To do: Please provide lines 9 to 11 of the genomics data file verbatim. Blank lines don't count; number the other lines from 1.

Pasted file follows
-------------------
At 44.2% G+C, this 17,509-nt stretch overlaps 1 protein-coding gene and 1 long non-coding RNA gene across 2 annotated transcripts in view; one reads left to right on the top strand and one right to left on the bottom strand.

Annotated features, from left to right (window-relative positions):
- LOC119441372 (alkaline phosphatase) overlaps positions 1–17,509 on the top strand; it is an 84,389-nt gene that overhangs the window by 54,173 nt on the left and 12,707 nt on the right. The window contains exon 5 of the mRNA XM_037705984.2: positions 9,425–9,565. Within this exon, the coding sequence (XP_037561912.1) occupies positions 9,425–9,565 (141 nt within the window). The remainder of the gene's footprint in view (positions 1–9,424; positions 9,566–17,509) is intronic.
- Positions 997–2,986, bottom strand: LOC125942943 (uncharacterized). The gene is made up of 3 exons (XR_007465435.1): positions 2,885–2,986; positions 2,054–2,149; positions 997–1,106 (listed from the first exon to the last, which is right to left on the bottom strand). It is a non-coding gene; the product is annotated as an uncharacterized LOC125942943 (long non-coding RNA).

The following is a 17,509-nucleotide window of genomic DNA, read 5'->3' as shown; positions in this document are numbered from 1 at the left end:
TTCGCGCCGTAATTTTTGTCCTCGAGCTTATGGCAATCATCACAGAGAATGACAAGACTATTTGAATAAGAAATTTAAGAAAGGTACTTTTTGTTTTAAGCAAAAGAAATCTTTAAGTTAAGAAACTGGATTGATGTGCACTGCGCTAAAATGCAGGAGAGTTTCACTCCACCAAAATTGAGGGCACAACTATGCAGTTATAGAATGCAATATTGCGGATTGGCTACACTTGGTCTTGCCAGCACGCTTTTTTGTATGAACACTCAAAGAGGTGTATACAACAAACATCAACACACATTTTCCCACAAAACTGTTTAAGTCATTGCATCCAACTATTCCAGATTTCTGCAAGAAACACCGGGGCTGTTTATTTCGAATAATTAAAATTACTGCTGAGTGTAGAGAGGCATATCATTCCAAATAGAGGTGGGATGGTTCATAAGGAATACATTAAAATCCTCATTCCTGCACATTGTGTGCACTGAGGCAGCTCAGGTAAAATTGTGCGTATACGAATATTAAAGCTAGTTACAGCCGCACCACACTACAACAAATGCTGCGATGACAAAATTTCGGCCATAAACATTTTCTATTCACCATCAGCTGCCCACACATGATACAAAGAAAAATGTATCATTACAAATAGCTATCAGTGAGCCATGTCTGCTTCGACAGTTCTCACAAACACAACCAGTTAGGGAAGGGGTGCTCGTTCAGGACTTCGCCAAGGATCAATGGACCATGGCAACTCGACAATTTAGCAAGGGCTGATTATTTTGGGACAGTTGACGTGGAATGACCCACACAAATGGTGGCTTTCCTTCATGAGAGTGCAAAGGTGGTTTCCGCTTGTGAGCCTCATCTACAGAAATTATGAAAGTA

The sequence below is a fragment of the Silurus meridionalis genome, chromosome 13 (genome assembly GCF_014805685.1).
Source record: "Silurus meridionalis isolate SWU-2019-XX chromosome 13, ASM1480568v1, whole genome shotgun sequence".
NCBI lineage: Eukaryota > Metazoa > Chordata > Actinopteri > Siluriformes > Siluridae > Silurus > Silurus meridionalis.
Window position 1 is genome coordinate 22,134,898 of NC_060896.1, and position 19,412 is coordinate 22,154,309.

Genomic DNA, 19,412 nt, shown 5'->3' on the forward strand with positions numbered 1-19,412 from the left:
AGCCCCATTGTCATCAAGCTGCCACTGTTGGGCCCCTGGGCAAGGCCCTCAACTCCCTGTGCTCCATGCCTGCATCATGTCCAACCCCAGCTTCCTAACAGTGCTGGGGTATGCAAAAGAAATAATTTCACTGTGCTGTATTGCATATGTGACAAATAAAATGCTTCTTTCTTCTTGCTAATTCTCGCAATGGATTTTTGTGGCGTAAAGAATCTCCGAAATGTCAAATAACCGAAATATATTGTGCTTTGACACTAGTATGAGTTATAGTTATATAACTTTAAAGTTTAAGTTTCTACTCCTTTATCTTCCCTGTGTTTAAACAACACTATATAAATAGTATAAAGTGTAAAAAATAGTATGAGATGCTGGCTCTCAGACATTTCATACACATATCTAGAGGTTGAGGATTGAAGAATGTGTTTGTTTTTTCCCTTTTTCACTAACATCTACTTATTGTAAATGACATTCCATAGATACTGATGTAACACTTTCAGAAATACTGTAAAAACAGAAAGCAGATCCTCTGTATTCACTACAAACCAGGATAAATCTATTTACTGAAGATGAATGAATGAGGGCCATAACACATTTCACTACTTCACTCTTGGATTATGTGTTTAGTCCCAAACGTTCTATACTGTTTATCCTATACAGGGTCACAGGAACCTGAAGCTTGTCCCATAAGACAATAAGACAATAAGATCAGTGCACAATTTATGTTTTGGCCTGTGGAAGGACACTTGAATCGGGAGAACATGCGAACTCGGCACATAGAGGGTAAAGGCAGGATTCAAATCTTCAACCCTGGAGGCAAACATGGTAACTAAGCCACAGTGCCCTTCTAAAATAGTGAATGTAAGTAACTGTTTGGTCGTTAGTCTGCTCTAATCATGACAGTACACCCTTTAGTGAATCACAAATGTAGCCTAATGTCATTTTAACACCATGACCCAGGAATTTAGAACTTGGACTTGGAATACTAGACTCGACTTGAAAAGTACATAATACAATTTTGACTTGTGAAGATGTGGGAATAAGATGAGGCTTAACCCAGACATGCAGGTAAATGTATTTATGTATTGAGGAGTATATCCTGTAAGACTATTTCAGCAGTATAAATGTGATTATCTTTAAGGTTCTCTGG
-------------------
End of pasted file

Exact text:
NCBI lineage: Eukaryota > Metazoa > Chordata > Actinopteri > Siluriformes > Siluridae > Silurus > Silurus meridionalis.
Window position 1 is genome coordinate 22,134,898 of NC_060896.1, and position 19,412 is coordinate 22,154,309.

Genomic DNA, 19,412 nt, shown 5'->3' on the forward strand with positions numbered 1-19,412 from the left: